Monday, December 21, 2009

XTO Energy: Liquidity and Solvency Analysis

Anyone who has been even remotely cognizant of financial market events over the past week should be aware that Exxon (XOM) has agreed to purchase XTO Energy (XTO) in an all stock deal worth $31B (or $41B, depending upon whether you choose to categorize debt assumption as a direct cost to Exxon). At first glance, the deal looks like a pure-play home run bet on the natural gas industry. After all, XTO's revenue has risen from less than $400M in 1999, to over $8B over the trailing twelve month period. Net Income has risen from $46M to $2B over the same time period. 

The question though, is whether XTO has managed to achieve this level of growth with a debt level that is manageable in the long term. I'll begin an attempt to answer this question by looking at XTO's debt maturity profile, as stated in its most recent 10-Q. All figures are in $MM:
 The schedule above lets us know that XTO has several billion dollars worth of debt maturing in the next 6 years; however, it may be more instructive to observe just how this debt has affected the firm's balance sheet. To do so, I prepared a 10 year look at XTO's debt to equity ratio:

The trend displayed by the chart above is encouraging; XTO's debt-to-equity ratio has declined throughout the past decade, and the company is now financed by roughly a 1 to 1 mixture of debt and equity. Yet another way of examining XTO's use of leverage is to take a look at its Times Interest Earned (TIE) ratio, which measures EBIT as a multiple of interest expense:
In 2006, XTO's TIE ratio peaked at just over 14X, meaning that the company reported earnings before interest and taxes that could have covered its annual interest expense 14 times. That multiple has since decreased to ~6X, as interest has comprised an ever larger share of XTO's EBIT. A possible explanation for this trend lies in TIE's numerator: EBIT. A rapidly growing company like XTO will have large amounts of depletion expense that will adversely affect EBIT, but not cash flow. To see whether this idea holds water, I'll look at operating cash flow as a multiple of interest expense:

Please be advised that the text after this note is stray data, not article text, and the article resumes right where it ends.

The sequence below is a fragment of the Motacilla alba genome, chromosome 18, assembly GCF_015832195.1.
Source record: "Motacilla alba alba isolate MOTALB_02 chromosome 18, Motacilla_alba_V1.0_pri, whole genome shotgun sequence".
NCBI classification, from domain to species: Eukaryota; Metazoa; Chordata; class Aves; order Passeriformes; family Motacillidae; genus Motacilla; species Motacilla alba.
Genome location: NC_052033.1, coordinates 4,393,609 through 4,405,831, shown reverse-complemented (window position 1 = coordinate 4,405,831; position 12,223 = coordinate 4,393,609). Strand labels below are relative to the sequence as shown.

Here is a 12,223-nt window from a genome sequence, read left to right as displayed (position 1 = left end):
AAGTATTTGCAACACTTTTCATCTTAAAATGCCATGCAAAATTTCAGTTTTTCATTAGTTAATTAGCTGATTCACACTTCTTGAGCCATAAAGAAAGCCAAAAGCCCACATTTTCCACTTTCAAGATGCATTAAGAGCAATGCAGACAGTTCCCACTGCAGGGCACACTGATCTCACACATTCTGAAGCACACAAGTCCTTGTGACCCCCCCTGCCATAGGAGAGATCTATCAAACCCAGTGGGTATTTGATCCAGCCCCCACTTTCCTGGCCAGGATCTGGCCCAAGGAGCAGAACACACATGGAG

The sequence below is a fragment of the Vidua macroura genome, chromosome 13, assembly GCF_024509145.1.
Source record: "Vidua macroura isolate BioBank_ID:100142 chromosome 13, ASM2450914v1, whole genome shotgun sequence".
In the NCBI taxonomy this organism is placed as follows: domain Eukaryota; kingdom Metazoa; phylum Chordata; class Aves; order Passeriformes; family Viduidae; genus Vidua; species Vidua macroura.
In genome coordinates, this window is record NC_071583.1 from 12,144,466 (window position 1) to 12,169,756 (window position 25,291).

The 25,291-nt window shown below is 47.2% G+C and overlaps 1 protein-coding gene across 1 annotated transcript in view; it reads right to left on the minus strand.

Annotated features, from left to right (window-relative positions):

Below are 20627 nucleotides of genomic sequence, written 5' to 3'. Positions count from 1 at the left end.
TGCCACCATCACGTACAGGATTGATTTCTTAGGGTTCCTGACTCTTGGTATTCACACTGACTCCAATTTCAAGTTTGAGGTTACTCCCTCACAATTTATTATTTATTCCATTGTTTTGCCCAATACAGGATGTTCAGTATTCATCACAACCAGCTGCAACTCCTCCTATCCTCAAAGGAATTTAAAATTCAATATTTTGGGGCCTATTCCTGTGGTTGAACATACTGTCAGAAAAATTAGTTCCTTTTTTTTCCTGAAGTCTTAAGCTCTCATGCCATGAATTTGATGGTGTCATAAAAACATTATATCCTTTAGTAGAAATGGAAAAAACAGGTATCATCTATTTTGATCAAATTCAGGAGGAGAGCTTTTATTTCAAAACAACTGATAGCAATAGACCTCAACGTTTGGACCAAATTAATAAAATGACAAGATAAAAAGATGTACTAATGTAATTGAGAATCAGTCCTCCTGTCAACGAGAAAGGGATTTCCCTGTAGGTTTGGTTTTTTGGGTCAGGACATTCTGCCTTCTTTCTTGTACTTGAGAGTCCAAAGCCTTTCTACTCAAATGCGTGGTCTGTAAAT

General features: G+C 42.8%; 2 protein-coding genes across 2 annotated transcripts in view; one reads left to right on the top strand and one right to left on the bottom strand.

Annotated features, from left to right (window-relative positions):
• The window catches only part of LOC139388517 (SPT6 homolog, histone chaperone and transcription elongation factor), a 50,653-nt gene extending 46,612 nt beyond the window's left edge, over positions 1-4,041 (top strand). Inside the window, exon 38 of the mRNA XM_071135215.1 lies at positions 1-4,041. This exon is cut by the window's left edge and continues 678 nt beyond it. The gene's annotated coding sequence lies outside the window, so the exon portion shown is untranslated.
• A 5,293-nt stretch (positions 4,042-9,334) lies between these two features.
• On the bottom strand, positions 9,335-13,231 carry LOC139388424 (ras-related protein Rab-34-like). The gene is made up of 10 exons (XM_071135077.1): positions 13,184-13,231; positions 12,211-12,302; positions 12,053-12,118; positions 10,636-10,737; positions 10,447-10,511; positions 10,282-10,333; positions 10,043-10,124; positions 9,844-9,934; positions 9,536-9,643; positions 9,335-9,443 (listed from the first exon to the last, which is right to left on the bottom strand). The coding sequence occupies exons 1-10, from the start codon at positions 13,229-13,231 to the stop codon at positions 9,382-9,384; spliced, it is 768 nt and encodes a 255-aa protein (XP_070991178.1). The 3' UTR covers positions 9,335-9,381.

Once again, we see this measure trending downwards. Obviously, 3 data points doesn't create an irreversible trend. However, its worth noting from a standpoint of how XTO's financial performance is likely to affect Exxon in the coming years. Of course, Exxon may be able to refinance XTO's debt at a far lower weighted average cost of capital.

Next, I think that XTO's liquidity should be examined using the current and quick ratio's:
Although you'd generally like to see both of these ratios at a level above 1, its worth noting that over the past decade, XTO's current and quick ratios have stayed within a relatively stable band (1.4-0.8). If you look at XTO's balance sheet, you'll notice a relatively large current asset labeled "Derivative Fair Value". According to XTO management, these derivatives are cash flow hedges used to protect the company from major price swings in the natural gas market. Ultimately, the hedges should be viewed as a prudent move that allows XTO to focus on the acquisition, exploitation etc of new properties, and ignore short term noise in the price of natural gas. 

In the end, XTO has to be considered a pretty remarkable growth story. There's clearly a strong performance oriented culture at the company that has allowed it to expand as rapidly as it has. My feeling is that post-merger, Exxon would do best by allowing the XTO culture to remain in place, at least in its core business operations. Exxon's true contribution to the marriage will be in the economies of scale created by the combined venture; perhaps XOM should handle the financing and hedging activities that XTO requires, and simply place some guard rails on the acquisition strategy. XTO is definitely structured for growth; the problem is, it needs to be managed properly, and with manageable levels of debt.
My last comment on the XOM-XTO merger is it represents the potential for a brilliant strategy. Exxon has poured too much money into share buybacks over the past decade, probably because hostile foreign government run oil companies have kept Exxon from exploiting their natural resources. The XTO purchase though, could provide a useful outlet for XOM's excess cash. If XTO's acquisitions can be funded through Exxon's internally generated cash flow, and the debt agglomeration trend can be halted, then Exxon could wind up being the largest owner of natural gas property in the country - and the US has plenty of natural gas.

*no positions

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